I like to drop my feed in at night before i go to bed, this is when the spider is most active and it gives her a couple of hours to catch and eat her prey while you sleep, in the morning there will be a small ball of discarded cricket that she has left over, simply remove this with a pair of tweezers and dispose of it, leaving in unfinished food can cause mite problems in the enclosure and they are a bugger so you won't be wanting them.
Your tarantula will only need two to three crickets a week, it is not a good idea to feed more than this, this will result in your tarantula dying prematurely, a good idea to make sure your tarantula is healthy and getting nutrients is to use a technique called "GUTLOADING" which is basically feeding the crickets or other food some fruit or vegetables before offering the nicely fattened up insect to your tarantula.
YOUR TARANTULA WILL NEED WATER DAILY HOWEVER I CANNOT STIPULATE THIS ENOUGH !!.
Occasionally your tarantula will refuse food, if like me you feed at night and come down in the morning and the crickets have not been touched, remove them from the enclosure and wait a week or so before offering them again, do not worry if your tarantula does not eat, tarantulas are notorious for going months without eating and can do so with no threat to their lives, again just make sure your spider has water.
apart from the above you do not need to maintain the enclosure all that much, tarantula droppings are not that big so you'll rarely notice them (apart from the odd white stain on the inside of the tank which can be wiped off with a moist cloth).
Cleaning can be done 3-4 times a year as required, just pop your tarantula somewhere safe for 5 minutes while you give the enclosure a rinse out and replace the old coir with new in the same way you did it when you setup the tank, then pop her back in.
Apart from this maintanance is as simple as making sure that the humidity never drops below 50% as this is too dry and could cause problems for the spider during it's moult, easily solved by a quick misting of water across the enclosure, using a spray bottle the likes of which you'll find in a hairdressing supply shop.
So there you have it contrary to what you may have read elsewhere after the initial setup tarantulas are generally low maintanance, they do not need taken out for exercise and are quiet so don't disturb your everyday activities.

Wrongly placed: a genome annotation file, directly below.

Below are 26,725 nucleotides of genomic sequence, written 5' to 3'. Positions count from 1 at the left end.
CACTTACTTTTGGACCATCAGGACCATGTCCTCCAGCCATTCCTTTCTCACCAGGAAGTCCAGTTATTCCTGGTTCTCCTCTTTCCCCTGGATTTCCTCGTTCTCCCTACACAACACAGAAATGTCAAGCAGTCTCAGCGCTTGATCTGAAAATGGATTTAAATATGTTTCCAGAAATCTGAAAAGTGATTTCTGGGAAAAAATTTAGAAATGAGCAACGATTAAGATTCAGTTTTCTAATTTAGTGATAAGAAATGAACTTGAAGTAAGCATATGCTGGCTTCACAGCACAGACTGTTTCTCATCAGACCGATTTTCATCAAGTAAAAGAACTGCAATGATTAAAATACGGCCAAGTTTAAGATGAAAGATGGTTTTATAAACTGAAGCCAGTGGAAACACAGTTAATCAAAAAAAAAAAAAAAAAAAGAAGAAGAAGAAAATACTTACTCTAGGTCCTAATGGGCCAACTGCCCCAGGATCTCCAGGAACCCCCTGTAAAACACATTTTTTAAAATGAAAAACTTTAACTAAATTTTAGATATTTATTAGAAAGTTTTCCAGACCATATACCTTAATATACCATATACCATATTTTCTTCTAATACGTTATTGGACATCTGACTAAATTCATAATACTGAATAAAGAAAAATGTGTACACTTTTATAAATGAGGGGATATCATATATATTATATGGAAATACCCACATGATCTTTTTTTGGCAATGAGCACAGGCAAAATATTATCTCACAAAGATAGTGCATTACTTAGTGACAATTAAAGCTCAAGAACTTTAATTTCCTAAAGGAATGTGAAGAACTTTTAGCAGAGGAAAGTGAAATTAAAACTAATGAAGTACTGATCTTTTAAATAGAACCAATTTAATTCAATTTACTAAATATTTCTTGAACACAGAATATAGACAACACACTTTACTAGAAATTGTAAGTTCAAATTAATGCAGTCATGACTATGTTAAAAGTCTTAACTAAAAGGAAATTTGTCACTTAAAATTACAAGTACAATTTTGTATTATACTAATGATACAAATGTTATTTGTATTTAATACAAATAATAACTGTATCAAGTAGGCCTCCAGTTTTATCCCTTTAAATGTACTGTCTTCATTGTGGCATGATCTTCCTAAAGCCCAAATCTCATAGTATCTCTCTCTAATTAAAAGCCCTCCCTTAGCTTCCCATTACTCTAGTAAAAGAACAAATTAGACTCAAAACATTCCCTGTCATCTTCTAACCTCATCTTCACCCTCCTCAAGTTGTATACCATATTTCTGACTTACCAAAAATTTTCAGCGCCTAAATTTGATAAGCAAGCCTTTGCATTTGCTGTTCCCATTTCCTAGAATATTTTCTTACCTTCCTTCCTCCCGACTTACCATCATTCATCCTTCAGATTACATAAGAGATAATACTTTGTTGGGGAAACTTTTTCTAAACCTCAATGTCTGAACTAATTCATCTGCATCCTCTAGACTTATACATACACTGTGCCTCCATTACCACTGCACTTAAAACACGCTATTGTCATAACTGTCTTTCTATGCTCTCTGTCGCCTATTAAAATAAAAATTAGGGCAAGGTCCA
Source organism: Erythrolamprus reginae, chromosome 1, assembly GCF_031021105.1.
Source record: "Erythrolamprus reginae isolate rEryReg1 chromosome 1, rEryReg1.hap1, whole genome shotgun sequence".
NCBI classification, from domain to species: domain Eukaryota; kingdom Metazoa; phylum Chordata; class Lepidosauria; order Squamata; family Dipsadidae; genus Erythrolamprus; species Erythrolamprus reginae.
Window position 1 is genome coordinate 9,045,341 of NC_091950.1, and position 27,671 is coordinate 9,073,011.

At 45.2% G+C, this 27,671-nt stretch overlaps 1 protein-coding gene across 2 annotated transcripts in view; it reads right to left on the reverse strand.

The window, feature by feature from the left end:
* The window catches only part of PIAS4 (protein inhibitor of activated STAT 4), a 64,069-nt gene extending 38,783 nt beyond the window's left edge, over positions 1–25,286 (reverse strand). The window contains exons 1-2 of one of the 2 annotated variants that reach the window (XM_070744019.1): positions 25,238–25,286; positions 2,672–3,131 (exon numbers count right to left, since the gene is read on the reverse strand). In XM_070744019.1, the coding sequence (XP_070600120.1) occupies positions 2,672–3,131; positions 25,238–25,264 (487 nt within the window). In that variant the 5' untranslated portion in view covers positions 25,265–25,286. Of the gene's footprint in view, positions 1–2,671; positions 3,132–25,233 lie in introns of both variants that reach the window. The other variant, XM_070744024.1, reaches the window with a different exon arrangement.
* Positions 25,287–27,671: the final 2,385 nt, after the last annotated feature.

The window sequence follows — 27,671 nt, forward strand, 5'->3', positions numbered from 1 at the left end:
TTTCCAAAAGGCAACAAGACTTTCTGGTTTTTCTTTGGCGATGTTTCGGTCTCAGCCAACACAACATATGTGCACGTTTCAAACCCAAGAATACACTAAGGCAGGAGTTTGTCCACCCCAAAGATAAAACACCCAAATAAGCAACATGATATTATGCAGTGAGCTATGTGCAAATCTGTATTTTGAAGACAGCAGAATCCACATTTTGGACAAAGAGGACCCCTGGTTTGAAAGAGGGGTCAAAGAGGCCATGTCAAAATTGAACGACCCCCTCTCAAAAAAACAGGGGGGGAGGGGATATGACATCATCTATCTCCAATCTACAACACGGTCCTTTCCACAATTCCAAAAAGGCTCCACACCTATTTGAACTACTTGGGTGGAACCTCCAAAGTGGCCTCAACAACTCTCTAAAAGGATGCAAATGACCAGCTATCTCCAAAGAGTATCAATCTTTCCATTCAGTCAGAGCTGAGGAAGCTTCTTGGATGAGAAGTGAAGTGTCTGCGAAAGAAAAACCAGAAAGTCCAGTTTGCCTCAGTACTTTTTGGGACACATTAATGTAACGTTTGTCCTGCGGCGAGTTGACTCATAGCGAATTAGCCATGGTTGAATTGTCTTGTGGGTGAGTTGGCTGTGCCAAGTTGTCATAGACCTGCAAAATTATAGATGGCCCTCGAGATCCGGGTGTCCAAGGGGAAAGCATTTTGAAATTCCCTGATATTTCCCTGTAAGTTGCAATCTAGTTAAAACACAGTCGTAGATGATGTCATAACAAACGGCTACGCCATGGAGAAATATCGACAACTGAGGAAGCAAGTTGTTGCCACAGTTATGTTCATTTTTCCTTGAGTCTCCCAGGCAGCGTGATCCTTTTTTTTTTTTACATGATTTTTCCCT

AND THEY MOST CERTAINLY DO NOT SMELL.
Which brings me to my next point you do need to know that as spiders grow they moult, this basically involves the shedding of the external skeleton, (spiders are inverts and have no bones). this is by far the most vulnerable time in a spiders life and it is imperative that you do not disturb your tarantula while this process is happening as if she is spooked and trys to run she may very well die, most of all do not touch your tarantula at this time and make sure that there is no live food in the enclosure.
During a moult your tarantula will lay a thicker groundweb (known as a hammock) and flip over onto it's back. it may lie there for hours or even days before the process starts but do not be alarmed your spider is NOT DEAD (although there have been folk that have made this mistake). eventually your tarantula will start to pump it's legs and push off it's old skin which will come off in one piece, after which your spider will be very soft and require a few days to harden before you go near it or attempt to feed it again, larger spiders can take over a week to get back to normal after a moult as this is a very strenuous experience for them.
I am not going to give you a guide on how to handle your tarantula as you shouldn't do it unless it is necessary, the spider will not enjoy or benefit from being held and terrestrial species can die if dropped.
I reccoment that for transporting your tarantula you use a deli cup with a lid and use a ruler to gently nudge your spider into it when you need to maintain the tank.
This is pretty much all you need to know about keeping tarantulas to get you started on the right track, there are many good community forums online with helpful advice that will help you to better understand the keeping of individual species and techniques for handling etc.
I recommend you look up The British Tarantula Society at www.thebts.co.uk if you would like further info on tarantula keeping or looking after other specimens, they are definately the pioneers of the hobby.
Hopefully you have taken the time to read this review, i have been keeping tarantulas for a while now and i have 19 specimens currently in my collection old world and new, my display pic is one of my beautiful girls a CYRIOPAGOPUS SP "blue" (the singapore blue tarantula) she's an old world arboreal and i currently have her in a breeding tank with a male, so fingers crossed for a succesful breeding.
And remember if you do enter the hobby, not only are you going to learn about, observe and be captivated by some amazing and beautiful species from all around the globe, you are also helping in the conservation of a magnificent species.
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Spiders Pet / Animal
Pet / Animal / Animal Species: Spiders
Pet / Animal / Animal Species: Spiders